• Key features of this policy:-
    • Minimum Entry age                                18 years
    • Maximum Entry age                               65 years
    • Maximum maturity age                           75 years

  • Plan Options:-
    • Life Option                 Death benefit is paid and policy terminates.
    • Extra Life Option       Death benefit along with Accidental death benefit(if death is due to an accident
    • Income Option         10% Death benefit is paid on death while the remaining amount is paid as monthly income for the next 15 years.
    • Income+ Option       Basic Sum Assured is paid on death AND an amount equal to 0.50% of the Sum assured is paid for the next 10 years. This monthly income increases by 10% every year—if opted for by the policy holder.


Premium for a 30 year old male for a Sum Assured of Rs. 1 crore and term of 40 years works out to Rs. 16,951/-(excluding taxes) (under income + option).

Upon death of the life assured the nominee will receive the following amount:-
  1. Sum Assured Rs. 1 crore
  2. Monthly payouts of Rs. 50,000 (@0.50% of the Sum Assured) for the next 10 years. This will increase @10% annually.

Cost of securing family’s future—roughly Rs.1500 per month---equivalent to cost of watching a movie in a multiplex with family--a must have policy for every family bread winner.

Thursday, March 26, 2015

Product Review--NPS or Mutual Fund Retirement Plans

Can I afford to retire?

It's a question that starts haunting people after they are on the wrong side of 40: will they have enough money to live in comfort after retirement? If one starts early, invests regularly and chooses the right investment mix, there is no reason to be worried. However, these simple tenets are rarely followed by investors in India. Retirement planning typically starts in the 40s and low-yield options like bank deposits, PPF and life insurance policies form the biggest chunk of retirement savings. Stocks and equity-oriented funds make do with crumbs.

Union Budget 2015-2016 announced additional Deduction of Rs. 50,000 under section 80CCD for investment in New Pension Scheme. This is over and above current Rs. 1 lac limit available under section 80C. Those in 30% tax bracket will now be able to save Rs. 15,450 on investing Rs. 50,000 in NPS.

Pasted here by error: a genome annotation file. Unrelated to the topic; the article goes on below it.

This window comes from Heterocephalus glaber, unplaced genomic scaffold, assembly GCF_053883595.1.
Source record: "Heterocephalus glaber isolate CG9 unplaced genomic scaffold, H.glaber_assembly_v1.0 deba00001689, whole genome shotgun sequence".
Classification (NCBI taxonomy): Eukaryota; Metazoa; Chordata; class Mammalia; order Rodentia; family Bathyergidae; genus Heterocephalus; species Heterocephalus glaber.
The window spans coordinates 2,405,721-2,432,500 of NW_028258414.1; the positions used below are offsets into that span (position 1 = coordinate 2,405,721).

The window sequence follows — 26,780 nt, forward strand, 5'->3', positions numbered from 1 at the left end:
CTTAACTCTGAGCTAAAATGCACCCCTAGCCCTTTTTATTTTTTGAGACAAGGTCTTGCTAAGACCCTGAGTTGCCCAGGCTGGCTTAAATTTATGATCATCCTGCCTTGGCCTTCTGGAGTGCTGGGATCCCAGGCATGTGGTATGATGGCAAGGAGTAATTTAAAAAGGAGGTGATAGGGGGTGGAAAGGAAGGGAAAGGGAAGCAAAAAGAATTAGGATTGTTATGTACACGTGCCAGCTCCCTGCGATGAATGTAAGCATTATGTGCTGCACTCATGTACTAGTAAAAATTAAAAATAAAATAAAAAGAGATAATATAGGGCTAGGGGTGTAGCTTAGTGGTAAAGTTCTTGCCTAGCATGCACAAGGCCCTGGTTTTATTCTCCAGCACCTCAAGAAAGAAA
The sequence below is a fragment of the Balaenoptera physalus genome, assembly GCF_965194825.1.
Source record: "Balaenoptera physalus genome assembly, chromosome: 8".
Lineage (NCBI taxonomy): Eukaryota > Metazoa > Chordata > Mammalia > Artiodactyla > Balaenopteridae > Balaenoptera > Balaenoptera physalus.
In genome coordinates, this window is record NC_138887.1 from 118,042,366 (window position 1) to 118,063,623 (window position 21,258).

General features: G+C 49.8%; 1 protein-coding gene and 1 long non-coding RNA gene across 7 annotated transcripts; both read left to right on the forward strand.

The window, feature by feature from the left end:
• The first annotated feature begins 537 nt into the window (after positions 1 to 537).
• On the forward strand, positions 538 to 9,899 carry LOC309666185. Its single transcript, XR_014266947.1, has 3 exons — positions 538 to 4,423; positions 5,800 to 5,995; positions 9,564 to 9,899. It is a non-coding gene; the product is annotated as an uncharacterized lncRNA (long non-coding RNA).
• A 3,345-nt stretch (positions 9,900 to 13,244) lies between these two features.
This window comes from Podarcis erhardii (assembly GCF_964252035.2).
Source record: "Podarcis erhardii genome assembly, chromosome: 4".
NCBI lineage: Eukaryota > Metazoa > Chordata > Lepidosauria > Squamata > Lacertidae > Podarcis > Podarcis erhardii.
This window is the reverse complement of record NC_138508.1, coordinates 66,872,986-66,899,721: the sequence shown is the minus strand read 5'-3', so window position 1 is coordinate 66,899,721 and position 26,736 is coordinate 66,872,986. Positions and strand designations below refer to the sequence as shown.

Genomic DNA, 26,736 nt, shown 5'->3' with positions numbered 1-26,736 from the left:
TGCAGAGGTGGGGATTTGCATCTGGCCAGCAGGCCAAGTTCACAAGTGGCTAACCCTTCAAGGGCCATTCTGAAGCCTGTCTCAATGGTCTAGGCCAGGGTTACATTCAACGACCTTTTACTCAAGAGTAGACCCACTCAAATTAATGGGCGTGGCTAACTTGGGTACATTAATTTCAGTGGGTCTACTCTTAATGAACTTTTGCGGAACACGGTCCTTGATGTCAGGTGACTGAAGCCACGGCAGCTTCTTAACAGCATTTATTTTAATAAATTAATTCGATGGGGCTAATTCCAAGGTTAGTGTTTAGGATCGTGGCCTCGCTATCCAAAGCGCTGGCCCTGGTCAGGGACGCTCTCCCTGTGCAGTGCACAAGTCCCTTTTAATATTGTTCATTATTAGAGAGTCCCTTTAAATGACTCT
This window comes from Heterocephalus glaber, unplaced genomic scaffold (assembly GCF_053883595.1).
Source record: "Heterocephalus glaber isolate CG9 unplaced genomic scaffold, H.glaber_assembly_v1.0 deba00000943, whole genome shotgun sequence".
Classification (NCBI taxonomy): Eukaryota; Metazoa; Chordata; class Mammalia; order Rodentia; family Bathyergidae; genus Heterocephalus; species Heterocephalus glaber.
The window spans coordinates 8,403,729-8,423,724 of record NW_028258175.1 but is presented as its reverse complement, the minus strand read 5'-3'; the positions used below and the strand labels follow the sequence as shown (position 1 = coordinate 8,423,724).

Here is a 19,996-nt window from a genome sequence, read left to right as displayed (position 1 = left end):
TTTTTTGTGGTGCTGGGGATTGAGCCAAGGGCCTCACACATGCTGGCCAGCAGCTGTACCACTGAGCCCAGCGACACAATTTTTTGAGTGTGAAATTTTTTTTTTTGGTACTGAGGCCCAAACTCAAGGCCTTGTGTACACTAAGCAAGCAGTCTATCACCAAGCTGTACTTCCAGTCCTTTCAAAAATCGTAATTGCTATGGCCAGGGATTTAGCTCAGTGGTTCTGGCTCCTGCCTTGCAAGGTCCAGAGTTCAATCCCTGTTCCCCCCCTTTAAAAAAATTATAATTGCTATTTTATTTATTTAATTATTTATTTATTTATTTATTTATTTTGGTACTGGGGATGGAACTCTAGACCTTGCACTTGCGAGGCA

NPS might move up the popularity charts, but investors should not ignore the retirement plans from Mutual Funds.

So, how are the retirement funds from Mutual Funds and NPS different?

Asset Allocation

Existing Mutual Fund retirement plans:-
1.    Franklin Pension Plan; and
2.    UTI Retirement benefit pension  fund

invest up to 40% in equity.  Equity exposure under NPS is capped at 50%, and it reduces by 2% annually after age 35, such that by the time the investor reaches the age of 55, only 10% remains in equity. This may not be suitable for a young entrant who wants a higher equity exposure (which is desirable also). Reliance MF has recently launched its own Retirement fund which can invest 65 to 100% of the corpus in equities.  

While NPS restricts the equity component to Nifty50 stocks in the same proportion as their weight in index. MF retirement funds do not have such restriction. Restricting the equity component to Nifty 50 stocks can impact the overall fund performance should the mid cap segment run ahead, as large cap funds are not expected to clock above normal returns. However, the bright side of this is that the NPS portfolio will be less volatile.


NPS is currently the lowest cost pension product available. While NPS charges 0.01%, MF charges anywhere between 2.25—2.50% However, considering the superior performance generated by MF, the charges may well be justified.

The biggest drawback of NPS is that it is subject to EET (i.e., exempt on investment, exempt on accumulation while taxable on withdrawals) regime i.e., withdrawals are fully taxable at the age of 60. (the entire corpus is added to the  income)